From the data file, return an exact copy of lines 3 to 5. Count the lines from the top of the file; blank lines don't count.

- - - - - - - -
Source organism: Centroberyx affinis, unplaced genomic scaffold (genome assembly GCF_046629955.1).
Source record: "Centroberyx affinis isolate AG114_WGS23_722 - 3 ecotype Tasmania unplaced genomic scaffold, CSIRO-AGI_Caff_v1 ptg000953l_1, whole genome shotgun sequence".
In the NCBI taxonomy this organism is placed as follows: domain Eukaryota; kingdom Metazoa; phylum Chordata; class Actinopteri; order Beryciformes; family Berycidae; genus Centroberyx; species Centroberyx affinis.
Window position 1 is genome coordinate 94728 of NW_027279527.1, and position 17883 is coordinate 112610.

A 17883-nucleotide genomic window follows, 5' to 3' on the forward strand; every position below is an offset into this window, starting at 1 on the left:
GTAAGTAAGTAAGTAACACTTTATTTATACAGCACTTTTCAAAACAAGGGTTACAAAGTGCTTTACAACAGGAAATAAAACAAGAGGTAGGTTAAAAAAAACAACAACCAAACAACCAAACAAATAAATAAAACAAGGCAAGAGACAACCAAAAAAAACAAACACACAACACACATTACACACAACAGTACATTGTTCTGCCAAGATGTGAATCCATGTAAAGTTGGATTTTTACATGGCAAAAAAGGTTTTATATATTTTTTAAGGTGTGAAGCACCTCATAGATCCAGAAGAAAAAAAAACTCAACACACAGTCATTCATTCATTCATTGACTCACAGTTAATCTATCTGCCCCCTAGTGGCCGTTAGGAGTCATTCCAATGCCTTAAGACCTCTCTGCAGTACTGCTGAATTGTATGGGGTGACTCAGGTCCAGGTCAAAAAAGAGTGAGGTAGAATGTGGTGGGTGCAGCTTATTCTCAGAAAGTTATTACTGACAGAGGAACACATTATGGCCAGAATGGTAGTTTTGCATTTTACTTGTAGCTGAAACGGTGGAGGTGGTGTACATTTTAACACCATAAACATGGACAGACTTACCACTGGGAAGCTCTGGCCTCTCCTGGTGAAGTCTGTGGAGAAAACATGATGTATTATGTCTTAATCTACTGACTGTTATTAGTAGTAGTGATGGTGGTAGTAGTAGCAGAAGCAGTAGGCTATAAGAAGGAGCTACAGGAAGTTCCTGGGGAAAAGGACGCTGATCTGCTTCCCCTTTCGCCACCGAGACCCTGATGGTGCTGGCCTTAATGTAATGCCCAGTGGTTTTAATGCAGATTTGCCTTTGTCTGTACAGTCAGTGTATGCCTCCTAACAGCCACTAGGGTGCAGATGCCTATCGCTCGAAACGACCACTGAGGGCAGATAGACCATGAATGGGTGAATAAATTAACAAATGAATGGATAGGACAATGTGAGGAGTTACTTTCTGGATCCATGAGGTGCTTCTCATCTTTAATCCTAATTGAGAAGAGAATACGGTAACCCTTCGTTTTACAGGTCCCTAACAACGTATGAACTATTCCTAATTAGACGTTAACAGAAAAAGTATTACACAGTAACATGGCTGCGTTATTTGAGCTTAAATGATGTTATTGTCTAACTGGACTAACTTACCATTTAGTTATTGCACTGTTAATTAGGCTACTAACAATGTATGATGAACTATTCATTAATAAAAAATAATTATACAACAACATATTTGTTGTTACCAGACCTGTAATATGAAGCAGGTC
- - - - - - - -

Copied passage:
In the NCBI taxonomy this organism is placed as follows: domain Eukaryota; kingdom Metazoa; phylum Chordata; class Actinopteri; order Beryciformes; family Berycidae; genus Centroberyx; species Centroberyx affinis.
Window position 1 is genome coordinate 94728 of NW_027279527.1, and position 17883 is coordinate 112610.

A 17883-nucleotide genomic window follows, 5' to 3' on the forward strand; every position below is an offset into this window, starting at 1 on the left: